What a week: Pleasanton’s new city manager makes his mark | News

Pleasanton City Manager Gerry Beaudin continues to put his stamp on city administration in his first year at the central office.

Last week, he received the unanimous support of the City Council, which no doubt moved carefully that night, to completely revamp the city’s longstanding process for identifying and prioritizing policy initiatives, programs and public projects.

Gone will be the council’s biennial work plan, a familiar system for the past 17 years under former city manager Nelson Fialho, in favor of developing a citywide Strategic Plan for the coming year that is more forward-looking and comprehensive. high level in their goals and objectives. implementation, probably in five-year increments.

“I would say that what we’re doing now is perhaps creating a bit of false hope for people who are passionate about those projects because we don’t link existing resources to an intended outcome as part of this process,” Beaudin said while responding. Councilman Jack Balch at the November 15 meeting.

I, like many, remember the previous planning process well: long lines, long lists, long nights.

The above process would occur every two years, aligned with the city’s two-year budget cycle, and would involve soliciting input from city department heads, commission and committee members, City Council, and residents and other stakeholders to create a catalog of new recommendations (combined with selected remaining projects).

That draft plan would be released before a final public meeting before the council that would often draw more than a hundred people in the audience to weigh in on which projects to prioritize, add or remove.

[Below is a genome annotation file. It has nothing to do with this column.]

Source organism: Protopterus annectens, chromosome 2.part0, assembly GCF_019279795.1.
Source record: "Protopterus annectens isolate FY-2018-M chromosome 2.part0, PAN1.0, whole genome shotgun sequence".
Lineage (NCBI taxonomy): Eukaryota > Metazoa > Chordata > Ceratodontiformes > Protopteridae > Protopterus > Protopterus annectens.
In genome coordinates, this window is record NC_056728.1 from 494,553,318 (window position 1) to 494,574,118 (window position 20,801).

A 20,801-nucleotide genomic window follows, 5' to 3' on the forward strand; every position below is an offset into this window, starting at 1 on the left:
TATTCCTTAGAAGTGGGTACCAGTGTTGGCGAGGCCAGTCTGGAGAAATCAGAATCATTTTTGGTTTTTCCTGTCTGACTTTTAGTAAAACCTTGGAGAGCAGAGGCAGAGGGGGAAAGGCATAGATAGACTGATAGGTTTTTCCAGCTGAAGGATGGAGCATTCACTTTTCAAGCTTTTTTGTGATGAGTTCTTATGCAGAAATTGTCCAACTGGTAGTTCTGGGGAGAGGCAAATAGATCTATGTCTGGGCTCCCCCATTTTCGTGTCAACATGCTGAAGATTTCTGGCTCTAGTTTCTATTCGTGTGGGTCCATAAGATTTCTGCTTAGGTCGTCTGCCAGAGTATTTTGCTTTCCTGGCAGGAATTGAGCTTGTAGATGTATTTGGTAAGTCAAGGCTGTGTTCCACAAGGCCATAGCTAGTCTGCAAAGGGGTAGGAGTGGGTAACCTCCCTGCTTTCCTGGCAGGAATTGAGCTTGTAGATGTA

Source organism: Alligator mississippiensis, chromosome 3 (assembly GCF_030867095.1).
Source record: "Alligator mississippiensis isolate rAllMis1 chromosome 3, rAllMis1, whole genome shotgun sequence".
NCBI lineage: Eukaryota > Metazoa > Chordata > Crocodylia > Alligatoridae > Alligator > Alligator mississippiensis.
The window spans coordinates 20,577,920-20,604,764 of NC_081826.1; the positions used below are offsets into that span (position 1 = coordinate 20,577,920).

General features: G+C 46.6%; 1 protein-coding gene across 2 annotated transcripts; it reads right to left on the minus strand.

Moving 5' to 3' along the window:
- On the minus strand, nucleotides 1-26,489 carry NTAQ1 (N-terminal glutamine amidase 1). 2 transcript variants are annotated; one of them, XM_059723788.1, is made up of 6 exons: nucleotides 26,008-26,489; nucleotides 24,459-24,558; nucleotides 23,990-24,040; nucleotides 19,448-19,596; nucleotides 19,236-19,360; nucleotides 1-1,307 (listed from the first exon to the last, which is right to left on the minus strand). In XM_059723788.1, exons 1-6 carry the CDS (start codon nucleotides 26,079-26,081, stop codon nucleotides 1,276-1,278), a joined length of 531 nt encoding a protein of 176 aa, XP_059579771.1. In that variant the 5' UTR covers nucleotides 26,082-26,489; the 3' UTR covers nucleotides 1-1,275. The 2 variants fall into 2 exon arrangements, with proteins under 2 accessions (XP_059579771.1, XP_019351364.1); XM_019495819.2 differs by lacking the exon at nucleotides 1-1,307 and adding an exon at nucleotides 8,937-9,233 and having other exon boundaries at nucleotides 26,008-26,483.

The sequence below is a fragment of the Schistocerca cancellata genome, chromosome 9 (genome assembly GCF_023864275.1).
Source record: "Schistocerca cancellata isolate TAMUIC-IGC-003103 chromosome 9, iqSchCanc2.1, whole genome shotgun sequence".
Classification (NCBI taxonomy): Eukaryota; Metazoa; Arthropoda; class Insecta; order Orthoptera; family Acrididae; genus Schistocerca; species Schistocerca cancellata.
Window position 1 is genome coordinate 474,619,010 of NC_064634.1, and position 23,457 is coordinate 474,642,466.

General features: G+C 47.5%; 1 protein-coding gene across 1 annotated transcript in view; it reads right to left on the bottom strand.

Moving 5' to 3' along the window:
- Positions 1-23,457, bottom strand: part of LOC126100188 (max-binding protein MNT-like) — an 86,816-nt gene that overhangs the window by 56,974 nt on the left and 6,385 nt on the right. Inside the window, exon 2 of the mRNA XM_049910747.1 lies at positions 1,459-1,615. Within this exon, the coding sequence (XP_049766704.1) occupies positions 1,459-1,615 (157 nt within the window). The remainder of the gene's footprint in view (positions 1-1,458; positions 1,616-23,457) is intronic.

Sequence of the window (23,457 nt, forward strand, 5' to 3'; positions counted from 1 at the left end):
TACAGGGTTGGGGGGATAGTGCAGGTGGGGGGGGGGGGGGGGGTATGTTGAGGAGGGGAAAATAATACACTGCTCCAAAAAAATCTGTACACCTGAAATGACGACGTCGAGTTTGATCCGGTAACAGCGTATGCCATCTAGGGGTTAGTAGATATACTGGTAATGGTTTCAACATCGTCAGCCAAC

Items that often generated the biggest headlines were development-related projects, such as completing an East Pleasanton Specific Plan or responding to residents’ desire for a new amenity, such as pickleball courts or sand volleyball courts. illuminated. The meeting usually lasted well past midnight, with the council voting on each starting point.

The current work plan includes 78 individual items, prioritized as completion or major milestone for year one, year two, or as time permits. Of course, not all projects or policy initiatives are achieved within the allotted time frame.

Council members last week expressed wavering support for Beaudin’s proposed strategy, though most acknowledged that something needed to be changed in the earlier process: “too many projects” and “it had become an intense lobbying effect” were Council highlights.

Beaudin, who was involved in the two-year work plan process during his previous stint with the city as director of community development, said something about the old way that also caught my attention.

He described the process as “really a specific topic for groups of people who know how to connect with the city and connect with our process… It’s not a process that lends itself to an inclusive, participatory process of setting priorities in our community.”

Beaudin acknowledged that his goal was to “not slow down the process…a lot of really great things have happened because of the two-year work planning process over the years. Major achievements. Recycled water was once on the list; things like that”.